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PART II. ready to excite in us miltaken judgments concerning it. Let an erect cone be placed in a horizontal plane, at a great distance from the eye, and it appears a plain triangle; but we all judge that very cone to be nothing but a flat circle, if its base be obverted towards us. Sec a common round plate a little obliquely before our eyes afar off, and we shall think it an oval figure; but if the very edge of it be turned towards us, we shall take it for a strait line. So when we view the several folds of a changeable filk, we pronounce this part red, and that yellow, because of its different position to the light, though the Gilk laid smooth in one light appears all of one colour.

When we survey the miseries of mankind, and thirk of the forrows of millions, both on earth and in hell, the divine government has a terrible aspect, and we inmay be tempted to think hardly even of God liimself: but if we view the profusion of his bounty and grace amongst his creatures on earth, or the happy spirits in heaven, we fhall have so exalted an idea of his goodness as to forget his vengeance. Some men dwell entirely upon the promises of his gospel, and think him all piercy: others, under a melancholy frame, dwell upon This terrors and his threatnings, and are overwhelmed with the thought of his severity and vengeance, as though there were no mercy in him.

The true method of delivering ourselves from this prejudice is to view a thing on all fides, to compare all the various appearances of the same thing with one another, and let each of them have its full weight in the balance of ourjudgment, before we fully determine our opinion. It was by this means that the modern astronomers came to find out that the planet Saturn hath a flat broad circle round its globe, which is called its ring, by observing the different appearances as a narrow or a broader oval, or as it sometimes seems to be a strait line, in the different parts of its twenty-nine years revolution through the ecliptic. And if we take the same just and religious survey of the great and bleffed God in all the discoveries of his vengeance and his mercy, we shall at last conclude him to be both just and good.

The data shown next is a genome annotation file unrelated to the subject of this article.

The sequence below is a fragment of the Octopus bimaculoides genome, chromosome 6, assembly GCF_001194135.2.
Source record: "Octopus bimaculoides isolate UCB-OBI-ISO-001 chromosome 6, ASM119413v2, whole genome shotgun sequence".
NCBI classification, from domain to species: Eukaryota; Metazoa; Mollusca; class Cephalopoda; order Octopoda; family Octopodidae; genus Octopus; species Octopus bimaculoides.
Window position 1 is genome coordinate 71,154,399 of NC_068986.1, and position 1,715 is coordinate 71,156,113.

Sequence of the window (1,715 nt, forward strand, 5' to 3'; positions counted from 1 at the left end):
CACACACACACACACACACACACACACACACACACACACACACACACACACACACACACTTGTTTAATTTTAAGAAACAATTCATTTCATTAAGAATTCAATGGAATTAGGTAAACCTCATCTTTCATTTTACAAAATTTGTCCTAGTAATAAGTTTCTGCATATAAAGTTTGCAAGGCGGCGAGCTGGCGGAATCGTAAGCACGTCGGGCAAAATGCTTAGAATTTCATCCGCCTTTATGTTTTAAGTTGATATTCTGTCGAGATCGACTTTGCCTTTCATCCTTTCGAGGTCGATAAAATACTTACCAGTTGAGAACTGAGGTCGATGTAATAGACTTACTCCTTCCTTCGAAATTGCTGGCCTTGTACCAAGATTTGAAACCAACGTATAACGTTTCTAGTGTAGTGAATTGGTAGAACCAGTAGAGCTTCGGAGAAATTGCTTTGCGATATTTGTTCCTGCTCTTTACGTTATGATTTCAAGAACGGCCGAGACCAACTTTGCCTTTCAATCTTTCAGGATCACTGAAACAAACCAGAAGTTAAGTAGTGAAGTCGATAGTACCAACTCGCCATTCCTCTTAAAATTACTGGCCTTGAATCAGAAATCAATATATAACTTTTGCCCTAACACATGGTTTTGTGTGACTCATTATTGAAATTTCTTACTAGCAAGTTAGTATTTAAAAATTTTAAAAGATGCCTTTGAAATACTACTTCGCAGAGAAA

V. The caufal association of many of our ideas, becomes the spring of another prejudice or rash judgment, to which we are sometimes exposed. If in our younger years we have taken medicines that have been nauseous, when any medicine whatsoever is afterward proposed to us under fickness, we immediately judge it naufeeus': our fancy has so closely joined these ideas to. gether, that we know not how to leparate theni : then the stomach feels the disgust, and perhaps refuses the only drug that can preserve life. So a child who has been let blood joins the ideas of pain and the surgeontogether, that he hates the light of the surgeon, because he thinks of his pain : or if he has drunk a bitter potion, he conceives a bitter idea of the cup which held it, and will drink nothing out of that cup.. .

! It is for the same realon that the bulk of the common people are fo fuperftitiously fond of the Píalms: translated by Hopkins and Sternhold, and think them sacred and divine, because they have been now for more than an hundred years bound up in the same covers with our bibles.

The best relief against this prejudice of affociation, is to conlider, whether there be any natural and neceffary. connection between those ideas which fancy, custom, or chance hath thus joined together : and if nature has

riot joined them, let our judgment correct the folly, of ! Our inagination, and separate those ideas again. .

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UR ideas and words are fo linked together, that

while we judge of things according to words, we are led into several mistakes. These may be distributed under two general heads, (viz.) such as arise from sin gle words or phrases, or such as arise from words joindoed in speech, and composing a discourse.

1- I. The most eminent and remarkable errors of the first kind are thefe three. (1.) When our words are mulignificant, and have no ideas; as when the aiyítical divines talk of the prayer of filence, the supernatural and paflive night of the foul, the vacuity of powers, the fufpention of ail thoughts; or (2.). when our words are equivocal, and signify two or more ideas, as the words law, light, fleih, tpirit, righteousness, and many other terms in fcripture; or. (3.) when two or three words are synonymous, and liguify one idea, as regeneration and new.creation, in the new teftament; both which incan only a change of the heart from fin to holiness; er as the elector of Cologn and bithop of Cologn are two titles of the same man.

- Theie kinds of phrases are the occafions of various mistakes : but none so unhappy as those in theology: for both words without ideas, as well as synonymous and equivocal words have been used and abused by the humours, paflions, interests, or by the real ignorance and weakness of men, to beget terrible contefts, among christians.